The “Think-Feel” of Writing
Melissa R. Sipin, winner of the 2013 Glimmer Train Fiction Open, offers a craft essay in the Glimmer Train Bulletin #95 entitled “To My Unknown Daughter: On the Inheritance of Writing.” Sipin writes raw what so many writers struggle through in coming to their craft – their work – of writing, “I know, if you are anything like me, you will fight with society like a lover. In your writing, your art, you will need to expose its unwillingness to witness its oppression, its loneliness, its refusal to see truth and its addiction to shadows. And if you are anything like me, the world outside, which is both beautiful and not, both loving and not, both happy and sad, will force you to be sensitive to its pangs and joys, allowing you to think-feel. What is to think-feel?” And then later answers with, “This sensitivity, this ability to think-feel is what makes us writers, the kind of writers with the disposition to know and feel the most extreme states of the human condition (birth, love, and death). And it is because of this that we enter into these liminal spaces alone. We suffer these extreme states to know what loneliness feels like, what sadness, happiness, trauma, and hope are, both in body, mind, and spirit.”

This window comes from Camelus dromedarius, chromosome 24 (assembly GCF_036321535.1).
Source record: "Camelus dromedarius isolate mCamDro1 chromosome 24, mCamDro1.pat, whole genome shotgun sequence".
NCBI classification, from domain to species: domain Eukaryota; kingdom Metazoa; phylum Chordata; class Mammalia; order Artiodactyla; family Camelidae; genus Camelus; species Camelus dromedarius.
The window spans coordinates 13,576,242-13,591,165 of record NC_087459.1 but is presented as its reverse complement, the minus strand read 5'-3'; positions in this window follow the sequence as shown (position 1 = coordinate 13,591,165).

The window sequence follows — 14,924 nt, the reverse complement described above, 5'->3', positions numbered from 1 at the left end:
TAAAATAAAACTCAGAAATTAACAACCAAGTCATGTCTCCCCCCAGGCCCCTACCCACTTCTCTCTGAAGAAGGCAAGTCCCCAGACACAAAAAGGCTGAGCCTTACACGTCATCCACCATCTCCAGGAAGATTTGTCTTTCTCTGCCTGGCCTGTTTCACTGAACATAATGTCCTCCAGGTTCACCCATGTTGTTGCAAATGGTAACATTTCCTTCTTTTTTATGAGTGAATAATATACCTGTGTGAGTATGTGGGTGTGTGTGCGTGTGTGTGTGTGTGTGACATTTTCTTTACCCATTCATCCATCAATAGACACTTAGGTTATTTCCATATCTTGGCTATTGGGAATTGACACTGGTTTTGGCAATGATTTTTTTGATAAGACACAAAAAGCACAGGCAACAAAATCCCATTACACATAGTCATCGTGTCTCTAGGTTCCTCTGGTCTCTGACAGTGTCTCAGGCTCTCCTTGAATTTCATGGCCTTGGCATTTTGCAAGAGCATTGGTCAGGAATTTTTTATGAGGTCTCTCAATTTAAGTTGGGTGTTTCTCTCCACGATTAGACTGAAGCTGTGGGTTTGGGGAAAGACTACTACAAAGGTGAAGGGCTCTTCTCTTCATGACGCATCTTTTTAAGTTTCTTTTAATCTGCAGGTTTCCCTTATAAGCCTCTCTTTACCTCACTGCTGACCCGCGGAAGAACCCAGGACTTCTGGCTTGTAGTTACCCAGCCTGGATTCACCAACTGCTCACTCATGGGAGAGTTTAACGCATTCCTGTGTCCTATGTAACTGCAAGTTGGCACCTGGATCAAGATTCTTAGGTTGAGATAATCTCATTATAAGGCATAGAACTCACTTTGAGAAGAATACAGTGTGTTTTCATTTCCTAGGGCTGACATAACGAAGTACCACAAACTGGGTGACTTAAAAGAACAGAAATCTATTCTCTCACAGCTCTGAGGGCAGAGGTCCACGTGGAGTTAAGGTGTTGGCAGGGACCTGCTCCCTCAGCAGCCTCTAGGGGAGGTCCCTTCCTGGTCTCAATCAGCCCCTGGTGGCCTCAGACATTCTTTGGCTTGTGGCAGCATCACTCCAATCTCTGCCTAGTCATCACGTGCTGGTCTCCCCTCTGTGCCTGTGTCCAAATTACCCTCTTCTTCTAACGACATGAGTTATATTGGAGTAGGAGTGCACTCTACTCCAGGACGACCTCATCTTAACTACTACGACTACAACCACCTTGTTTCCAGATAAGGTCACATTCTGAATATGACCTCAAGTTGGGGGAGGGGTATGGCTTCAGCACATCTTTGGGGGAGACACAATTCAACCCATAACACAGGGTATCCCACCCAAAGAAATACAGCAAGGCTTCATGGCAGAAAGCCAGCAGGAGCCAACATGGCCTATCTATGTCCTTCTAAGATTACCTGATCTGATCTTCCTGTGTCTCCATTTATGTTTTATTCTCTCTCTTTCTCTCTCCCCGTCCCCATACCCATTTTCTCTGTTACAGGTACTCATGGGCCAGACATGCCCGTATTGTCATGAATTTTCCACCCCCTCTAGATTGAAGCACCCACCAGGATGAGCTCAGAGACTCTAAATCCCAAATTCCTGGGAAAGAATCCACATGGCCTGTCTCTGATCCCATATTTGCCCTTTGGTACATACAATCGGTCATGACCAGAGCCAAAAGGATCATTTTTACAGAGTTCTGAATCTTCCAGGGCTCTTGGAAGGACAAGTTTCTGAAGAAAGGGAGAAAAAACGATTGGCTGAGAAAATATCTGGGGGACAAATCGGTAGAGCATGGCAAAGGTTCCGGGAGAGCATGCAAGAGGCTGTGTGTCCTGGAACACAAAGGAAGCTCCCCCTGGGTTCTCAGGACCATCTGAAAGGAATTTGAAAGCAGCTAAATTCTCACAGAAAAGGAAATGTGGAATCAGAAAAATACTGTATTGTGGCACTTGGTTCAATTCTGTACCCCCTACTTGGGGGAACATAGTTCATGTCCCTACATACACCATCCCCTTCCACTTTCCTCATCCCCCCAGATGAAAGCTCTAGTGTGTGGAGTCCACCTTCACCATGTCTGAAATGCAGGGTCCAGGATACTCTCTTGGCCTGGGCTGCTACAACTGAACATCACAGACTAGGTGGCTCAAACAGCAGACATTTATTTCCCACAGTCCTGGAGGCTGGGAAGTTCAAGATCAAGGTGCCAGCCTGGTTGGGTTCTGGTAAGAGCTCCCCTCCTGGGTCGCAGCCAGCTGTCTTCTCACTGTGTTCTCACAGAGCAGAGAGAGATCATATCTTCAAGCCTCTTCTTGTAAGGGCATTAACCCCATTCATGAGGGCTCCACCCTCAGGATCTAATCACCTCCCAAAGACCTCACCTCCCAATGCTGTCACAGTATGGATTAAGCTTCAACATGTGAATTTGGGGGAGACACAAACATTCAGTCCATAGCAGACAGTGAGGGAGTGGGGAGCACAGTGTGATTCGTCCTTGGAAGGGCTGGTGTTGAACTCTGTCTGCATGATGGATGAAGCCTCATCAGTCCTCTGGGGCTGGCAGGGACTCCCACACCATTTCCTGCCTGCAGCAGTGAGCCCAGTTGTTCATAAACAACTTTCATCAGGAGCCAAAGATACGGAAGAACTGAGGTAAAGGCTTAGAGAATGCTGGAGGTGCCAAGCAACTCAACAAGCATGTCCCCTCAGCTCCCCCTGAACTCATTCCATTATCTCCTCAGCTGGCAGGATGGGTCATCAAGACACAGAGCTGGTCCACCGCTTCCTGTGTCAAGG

The Glimmer Train Bulletin is a free monthly that features craft essays from writers published in recent issues of Glimmer Train Stories. Also included in #95 are essays by Selena Anderson (“Want”), George Saunders (“On the Preconceptual World”), and Rowena Macdonald (“Writing Dialogue”). Read them all here.